First of all I want to say this: I recognize that bipolar disorder is a serious condition that affects many people worldwide. I myself have known bipolar individuals and my heart goes out to any person truly afflicted with this condition. I realize it’s no laughing matter.
I admit it: bad reviews sometimes get to me. Over the years I’ve thickened my skin, and I know you can’t please everyone (in fact, like most writers I want to be read my millions one day and when that happens, look out—no one remains unscathed once they reach a certain level of exposure). So what I’m saying is, I get it. You don’t have to tell me to “take the good with the bad” or “toughen up” or anything else. Not because I don’t agree with you—because I DO. I just can’t always help how the pointy end of the spear makes me feel.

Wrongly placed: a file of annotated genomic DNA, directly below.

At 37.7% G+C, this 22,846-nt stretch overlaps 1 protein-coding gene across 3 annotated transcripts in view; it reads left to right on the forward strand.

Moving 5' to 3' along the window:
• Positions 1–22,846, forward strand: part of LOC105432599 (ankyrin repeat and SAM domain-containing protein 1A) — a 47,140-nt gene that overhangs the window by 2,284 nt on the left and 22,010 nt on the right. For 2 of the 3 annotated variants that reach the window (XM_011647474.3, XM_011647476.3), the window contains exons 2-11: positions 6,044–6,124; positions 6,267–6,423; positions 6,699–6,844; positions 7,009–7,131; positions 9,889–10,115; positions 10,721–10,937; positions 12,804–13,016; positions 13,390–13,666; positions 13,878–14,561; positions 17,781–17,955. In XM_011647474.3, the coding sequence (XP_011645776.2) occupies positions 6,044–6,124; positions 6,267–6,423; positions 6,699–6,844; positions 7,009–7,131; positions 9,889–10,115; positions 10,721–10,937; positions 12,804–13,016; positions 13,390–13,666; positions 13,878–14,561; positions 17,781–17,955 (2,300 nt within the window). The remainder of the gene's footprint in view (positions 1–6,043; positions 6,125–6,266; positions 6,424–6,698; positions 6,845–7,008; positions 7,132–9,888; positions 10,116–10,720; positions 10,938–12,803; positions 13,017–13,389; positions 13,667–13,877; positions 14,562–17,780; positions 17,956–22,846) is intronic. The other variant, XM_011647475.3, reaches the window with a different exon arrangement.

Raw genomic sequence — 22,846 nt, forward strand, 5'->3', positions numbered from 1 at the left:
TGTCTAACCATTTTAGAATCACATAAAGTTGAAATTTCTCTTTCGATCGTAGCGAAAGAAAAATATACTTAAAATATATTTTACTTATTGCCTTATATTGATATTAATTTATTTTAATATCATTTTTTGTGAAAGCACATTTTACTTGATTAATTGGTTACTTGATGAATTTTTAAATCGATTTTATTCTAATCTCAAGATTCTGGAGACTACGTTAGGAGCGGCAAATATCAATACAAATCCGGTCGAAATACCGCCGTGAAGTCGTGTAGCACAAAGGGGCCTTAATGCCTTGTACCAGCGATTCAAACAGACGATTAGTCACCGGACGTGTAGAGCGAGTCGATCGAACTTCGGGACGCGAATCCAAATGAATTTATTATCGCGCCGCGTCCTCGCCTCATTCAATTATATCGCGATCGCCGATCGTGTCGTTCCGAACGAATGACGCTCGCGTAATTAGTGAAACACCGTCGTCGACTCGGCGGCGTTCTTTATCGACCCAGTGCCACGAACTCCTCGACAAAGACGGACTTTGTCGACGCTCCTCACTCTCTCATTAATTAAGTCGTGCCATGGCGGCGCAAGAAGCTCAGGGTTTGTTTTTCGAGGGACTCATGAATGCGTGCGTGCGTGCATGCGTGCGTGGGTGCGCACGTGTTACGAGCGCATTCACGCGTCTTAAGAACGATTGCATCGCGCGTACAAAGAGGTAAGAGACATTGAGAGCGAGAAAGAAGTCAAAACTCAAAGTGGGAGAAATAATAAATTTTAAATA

But I am getting better. I am consciously avoiding debate. I’m grateful for people taking the time to review my books (good or bad). I’ve always been fairly adept at listening to critiques in workshops, from my editors, and from beta readers.
I have a lot of writer friends and more than a few have heartburn with what they perceive as “one hit wonders” (reviews by “readers” that seem as if written with the sole purpose of hurting the author—so vague and incorrect sometimes that it seems as if the person never even read the book in question). Honestly, these types of reviews don’t bother me for long. Yes, they sting. But in the end I can reason them into submission. I am my own worst critic most of the time so it’s fairly easy for me to recognize legitimate criticism from that lobbed like a shit sandwich over the wall hoping for the top of the author’s melon.